Friday, February 3, 2017

A Field of Dreams

I love books.
I could spend hours, maybe even days, in our local library.
It's big enough to have a decent selection, yet small enough to know where everything is.


Our 500,000+ square foot downtown library is amazing. The architecture alone is spectacular. 
But it's so big, it can be a bit overwhelming.


However, our little neighborhood library, the Eugene Field branch, is just right. 
Kind of like the three bears' story. 
Just right.


I love to read and usually check out three or four books every couple of weeks.  
I always select an extra book or two in case I don't really like a book once I get into it. 
There are too many books I want to read to wade through those I don't love.


I've been going to my local library for years and never paid much attention to the name
-- the Eugene Field Library. Until a day not long ago when I was at an estate sale.

Always on the lookout for old books with beautiful covers, 
I spotted a thin faded-cream volume with daisies on the cover. 
Upon picking it up, I was pleasantly surprised that "Brilliants" was written 
by none other than my very own Eugene Field.


It was in poor condition, its pages loose and likely to escape at any moment. 
So I clutched it tightly and took it home with me.


Then I decided to find out more about my library's namesake. 
Do you ever wonder who these people are that public buildings and streets are named for?


I found out Mr. Field had lived in my neighborhood for two years in the 1880s as the editor of the local newspaper, the Denver Tribune. He was most well known as an author of children's poetry.


Interestingly, his father, Roswell Field, represented Dred Scot 
when the slave sued for his freedom in 1853. 
Although he was unsuccessful in his fight,
his case was instrumental in eventually abolishing slavery. Fascinating.


While in Denver, Eugene Field lived in a sweet little cottage
which was later saved and moved in 1930 to our local Washington Park
thanks to Margaret "Molly" Brown's foresight and means. (She's always surprising me.)
It served as a small branch library and now houses the non-profit organization, The Park People.


Next to the little house is a wonderful often-photographed statue called "Wynken' Blynken' and Nod," portraying Field's most famous children's bedtime poem, originally titled "Dutch Lullaby."


The story is about three children who fall asleep dreaming of sailing
among the stars in a boat that's a wooden shoe.


This lovely bronze illustrating the poem was donated to the Eugene Field library.


My little Eugene Field book is now tied securely together with twine 
and holds a special place on my mantel, an appropriate nod to a man who loved books.


"Wynken, Blynken and Nod one night
Sailed off in a wooden shoe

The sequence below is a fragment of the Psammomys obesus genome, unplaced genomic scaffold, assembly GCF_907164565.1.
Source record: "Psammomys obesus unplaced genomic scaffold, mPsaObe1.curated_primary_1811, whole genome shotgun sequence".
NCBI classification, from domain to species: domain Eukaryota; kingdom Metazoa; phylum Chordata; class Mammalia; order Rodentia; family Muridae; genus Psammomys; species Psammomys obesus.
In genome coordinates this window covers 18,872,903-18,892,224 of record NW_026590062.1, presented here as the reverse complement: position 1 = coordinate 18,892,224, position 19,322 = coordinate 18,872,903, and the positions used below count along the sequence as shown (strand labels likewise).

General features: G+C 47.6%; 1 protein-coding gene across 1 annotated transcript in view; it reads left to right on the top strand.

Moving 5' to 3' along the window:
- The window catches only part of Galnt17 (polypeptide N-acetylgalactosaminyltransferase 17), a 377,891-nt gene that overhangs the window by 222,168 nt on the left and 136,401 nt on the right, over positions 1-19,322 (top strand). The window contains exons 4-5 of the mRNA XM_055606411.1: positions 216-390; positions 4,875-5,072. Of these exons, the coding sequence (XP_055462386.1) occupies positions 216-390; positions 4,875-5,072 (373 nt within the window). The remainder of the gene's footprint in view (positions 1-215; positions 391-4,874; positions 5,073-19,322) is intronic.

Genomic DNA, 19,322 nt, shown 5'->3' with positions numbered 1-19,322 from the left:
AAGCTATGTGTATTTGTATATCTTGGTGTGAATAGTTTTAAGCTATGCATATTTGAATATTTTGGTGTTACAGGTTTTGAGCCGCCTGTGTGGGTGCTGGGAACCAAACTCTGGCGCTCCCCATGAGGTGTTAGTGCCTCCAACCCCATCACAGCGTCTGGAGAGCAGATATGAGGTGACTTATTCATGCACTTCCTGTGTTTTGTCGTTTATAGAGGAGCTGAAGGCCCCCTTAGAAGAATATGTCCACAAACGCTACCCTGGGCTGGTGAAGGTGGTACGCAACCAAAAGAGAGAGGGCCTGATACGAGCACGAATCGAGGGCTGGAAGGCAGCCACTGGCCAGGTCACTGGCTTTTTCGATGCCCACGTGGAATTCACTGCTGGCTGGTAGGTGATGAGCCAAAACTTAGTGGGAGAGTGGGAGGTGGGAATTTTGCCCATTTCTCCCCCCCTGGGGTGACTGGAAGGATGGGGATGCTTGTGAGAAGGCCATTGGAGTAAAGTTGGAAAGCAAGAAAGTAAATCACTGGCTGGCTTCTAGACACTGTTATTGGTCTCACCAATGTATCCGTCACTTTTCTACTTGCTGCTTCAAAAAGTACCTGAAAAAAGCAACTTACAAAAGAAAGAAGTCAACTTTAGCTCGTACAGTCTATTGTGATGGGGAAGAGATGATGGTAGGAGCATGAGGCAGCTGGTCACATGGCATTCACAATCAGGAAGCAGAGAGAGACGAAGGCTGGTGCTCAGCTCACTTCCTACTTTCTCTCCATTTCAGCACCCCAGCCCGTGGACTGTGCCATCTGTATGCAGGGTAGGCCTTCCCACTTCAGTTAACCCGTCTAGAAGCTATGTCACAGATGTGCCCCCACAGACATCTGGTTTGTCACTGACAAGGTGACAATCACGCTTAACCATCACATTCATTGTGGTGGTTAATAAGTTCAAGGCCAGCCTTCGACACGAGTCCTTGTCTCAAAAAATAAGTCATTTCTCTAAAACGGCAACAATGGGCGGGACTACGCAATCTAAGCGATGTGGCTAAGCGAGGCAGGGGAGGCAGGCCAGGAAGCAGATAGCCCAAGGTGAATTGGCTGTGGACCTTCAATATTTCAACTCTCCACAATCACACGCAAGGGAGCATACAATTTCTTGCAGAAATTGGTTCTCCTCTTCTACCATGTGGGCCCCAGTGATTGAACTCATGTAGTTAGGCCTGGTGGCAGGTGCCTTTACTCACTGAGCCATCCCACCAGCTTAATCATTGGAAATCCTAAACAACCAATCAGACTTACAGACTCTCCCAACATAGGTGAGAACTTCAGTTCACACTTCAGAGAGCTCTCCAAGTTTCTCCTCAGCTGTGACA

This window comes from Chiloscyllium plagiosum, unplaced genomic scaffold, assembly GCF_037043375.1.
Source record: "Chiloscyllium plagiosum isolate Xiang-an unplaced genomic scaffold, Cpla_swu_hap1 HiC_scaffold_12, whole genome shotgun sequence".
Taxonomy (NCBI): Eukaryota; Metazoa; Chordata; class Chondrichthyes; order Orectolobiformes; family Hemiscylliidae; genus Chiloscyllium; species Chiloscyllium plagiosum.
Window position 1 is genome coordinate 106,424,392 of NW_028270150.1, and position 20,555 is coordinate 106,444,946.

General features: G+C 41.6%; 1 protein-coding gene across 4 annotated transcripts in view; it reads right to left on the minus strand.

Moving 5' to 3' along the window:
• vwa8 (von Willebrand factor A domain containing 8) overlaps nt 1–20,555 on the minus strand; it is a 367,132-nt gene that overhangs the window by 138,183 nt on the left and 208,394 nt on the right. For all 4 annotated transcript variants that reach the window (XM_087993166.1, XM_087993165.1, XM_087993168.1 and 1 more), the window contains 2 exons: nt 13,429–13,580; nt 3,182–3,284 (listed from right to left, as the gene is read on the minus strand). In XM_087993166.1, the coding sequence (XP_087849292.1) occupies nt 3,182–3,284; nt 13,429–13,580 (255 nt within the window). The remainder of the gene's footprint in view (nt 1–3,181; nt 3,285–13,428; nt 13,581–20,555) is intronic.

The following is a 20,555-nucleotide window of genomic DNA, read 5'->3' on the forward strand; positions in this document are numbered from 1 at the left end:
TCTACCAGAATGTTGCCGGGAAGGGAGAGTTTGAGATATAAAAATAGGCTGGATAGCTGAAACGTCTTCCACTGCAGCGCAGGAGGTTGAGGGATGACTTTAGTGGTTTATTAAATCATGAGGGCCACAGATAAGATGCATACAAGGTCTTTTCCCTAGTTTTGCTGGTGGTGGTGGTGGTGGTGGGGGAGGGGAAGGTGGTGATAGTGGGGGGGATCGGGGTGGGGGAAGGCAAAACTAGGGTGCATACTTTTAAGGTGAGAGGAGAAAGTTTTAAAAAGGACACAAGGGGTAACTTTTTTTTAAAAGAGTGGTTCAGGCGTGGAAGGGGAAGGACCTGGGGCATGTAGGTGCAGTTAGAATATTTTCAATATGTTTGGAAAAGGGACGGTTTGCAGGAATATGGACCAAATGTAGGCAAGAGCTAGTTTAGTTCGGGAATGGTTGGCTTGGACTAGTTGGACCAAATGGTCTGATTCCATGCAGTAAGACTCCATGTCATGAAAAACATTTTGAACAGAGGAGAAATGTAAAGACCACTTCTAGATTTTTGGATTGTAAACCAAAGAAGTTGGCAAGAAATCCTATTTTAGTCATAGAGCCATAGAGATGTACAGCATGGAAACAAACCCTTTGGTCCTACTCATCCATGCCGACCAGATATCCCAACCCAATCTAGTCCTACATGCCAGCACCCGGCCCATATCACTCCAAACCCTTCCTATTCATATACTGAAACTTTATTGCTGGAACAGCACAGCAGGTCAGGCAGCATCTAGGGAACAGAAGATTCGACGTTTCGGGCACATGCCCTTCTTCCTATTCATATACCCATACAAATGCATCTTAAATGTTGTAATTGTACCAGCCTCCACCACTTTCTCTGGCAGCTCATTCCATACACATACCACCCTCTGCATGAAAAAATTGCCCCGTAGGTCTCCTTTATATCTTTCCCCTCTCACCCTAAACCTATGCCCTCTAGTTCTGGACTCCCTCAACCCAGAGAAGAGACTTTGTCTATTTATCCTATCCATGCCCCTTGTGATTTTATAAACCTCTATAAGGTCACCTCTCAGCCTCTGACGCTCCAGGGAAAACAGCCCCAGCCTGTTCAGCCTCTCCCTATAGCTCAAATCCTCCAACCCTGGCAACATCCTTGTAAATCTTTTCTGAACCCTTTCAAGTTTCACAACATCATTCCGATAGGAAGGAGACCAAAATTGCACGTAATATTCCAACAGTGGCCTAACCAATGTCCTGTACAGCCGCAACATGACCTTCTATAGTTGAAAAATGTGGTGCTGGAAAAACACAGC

Sailed on a river of crystal light,
into a sea of dew . . . "


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Linking with:
DwellingsBetween Naps on the PorchCoastal CharmCedar Hill FarmhouseA Stroll Thru Life,
Botanc BleuSavvy Southern StyleA Delightsome LifeHave a Daily Cup of Mrs. Olson,
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French Country Cottage

59 comments:

  1. What a charming serendipitous find! I love the Park People cottage and had no idea Eugene Field had lived there. Thanks for sharing some wonderful pics and a bit of local history!

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    1. Thanks so much. I've been touched at how many people have enjoyed this little story. Hugs, Pat

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  2. How wonderful you were able to obtain that bit of history, love hearing about things like that. Do you ever wish you could go back to those times in a time machine to see what life was like then?
    Would love to be able to visit that cottage. It looks so cozy nestled in the snow, and how incredible is that statue and bronze? Makes me want to visit Denver.
    We live on western slope, few miles west of Grand Junction. Have only gotten to go thru Denver on highway to and from on way to other places. We moved here from western KY. Have 2 kids here.
    We lived in Co Springs in 1969/1970, our youngest was born there. Was very hard for my husband to find work there after 9 yrs. in Air Force so we went back to Tucson where we met after 10 months in Co Springs. Our daughter was 7 weeks old when we moved back to Tucson.
    So glad you shared about your beautiful library and Eugene Field.
    Hope you have wonderful weekend

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    1. Thank you so much for visiting and I hope you get to come to Denver sometime.Glad you enjoy hearing about history and the people who lived before us. Hugs, Pat

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  3. I certainly am familiar with Wynken, Blynken and Nod!
    The small neighborhood branch of the municipal library was, for me as an adolescent (Phyllis A. Whitney's "Mystery of the Golden Horn,"--I remember it like yesterday), a wonderful place. A wall of windows, very '70s architecture. I loved it. The sunlight. The books. Though I've never met a library I haven't liked.
    Today I bought a stack of books, perhaps unloved but I loved them for various reasons. I am very happy with my purchases. Mostly French schoolbooks. Perhaps I will learn something. At last.